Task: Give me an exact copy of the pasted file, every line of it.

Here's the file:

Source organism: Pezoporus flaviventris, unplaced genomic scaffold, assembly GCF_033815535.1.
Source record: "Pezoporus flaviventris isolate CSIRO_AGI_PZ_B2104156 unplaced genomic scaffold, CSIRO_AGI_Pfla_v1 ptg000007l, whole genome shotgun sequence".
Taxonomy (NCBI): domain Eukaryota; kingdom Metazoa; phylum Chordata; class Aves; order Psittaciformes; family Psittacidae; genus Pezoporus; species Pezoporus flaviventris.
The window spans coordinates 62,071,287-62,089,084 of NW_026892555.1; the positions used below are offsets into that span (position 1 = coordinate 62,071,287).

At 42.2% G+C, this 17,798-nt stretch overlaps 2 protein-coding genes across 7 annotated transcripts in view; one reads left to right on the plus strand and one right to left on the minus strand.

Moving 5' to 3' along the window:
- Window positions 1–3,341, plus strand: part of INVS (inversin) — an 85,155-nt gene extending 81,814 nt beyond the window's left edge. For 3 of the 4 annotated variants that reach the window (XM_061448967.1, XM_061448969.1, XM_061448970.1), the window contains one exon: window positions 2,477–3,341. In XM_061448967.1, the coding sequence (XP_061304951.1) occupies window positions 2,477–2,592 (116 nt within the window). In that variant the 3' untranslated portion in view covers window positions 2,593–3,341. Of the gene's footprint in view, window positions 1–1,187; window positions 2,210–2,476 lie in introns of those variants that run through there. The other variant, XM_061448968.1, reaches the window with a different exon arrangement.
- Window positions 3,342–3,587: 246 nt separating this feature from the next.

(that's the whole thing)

Source organism: Pezoporus flaviventris, unplaced genomic scaffold, assembly GCF_033815535.1.
Source record: "Pezoporus flaviventris isolate CSIRO_AGI_PZ_B2104156 unplaced genomic scaffold, CSIRO_AGI_Pfla_v1 ptg000007l, whole genome shotgun sequence".
Taxonomy (NCBI): domain Eukaryota; kingdom Metazoa; phylum Chordata; class Aves; order Psittaciformes; family Psittacidae; genus Pezoporus; species Pezoporus flaviventris.
The window spans coordinates 62,071,287-62,089,084 of NW_026892555.1; the positions used below are offsets into that span (position 1 = coordinate 62,071,287).

At 42.2% G+C, this 17,798-nt stretch overlaps 2 protein-coding genes across 7 annotated transcripts in view; one reads left to right on the plus strand and one right to left on the minus strand.

Moving 5' to 3' along the window:
- Window positions 1–3,341, plus strand: part of INVS (inversin) — an 85,155-nt gene extending 81,814 nt beyond the window's left edge. For 3 of the 4 annotated variants that reach the window (XM_061448967.1, XM_061448969.1, XM_061448970.1), the window contains one exon: window positions 2,477–3,341. In XM_061448967.1, the coding sequence (XP_061304951.1) occupies window positions 2,477–2,592 (116 nt within the window). In that variant the 3' untranslated portion in view covers window positions 2,593–3,341. Of the gene's footprint in view, window positions 1–1,187; window positions 2,210–2,476 lie in introns of those variants that run through there. The other variant, XM_061448968.1, reaches the window with a different exon arrangement.
- Window positions 3,342–3,587: 246 nt separating this feature from the next.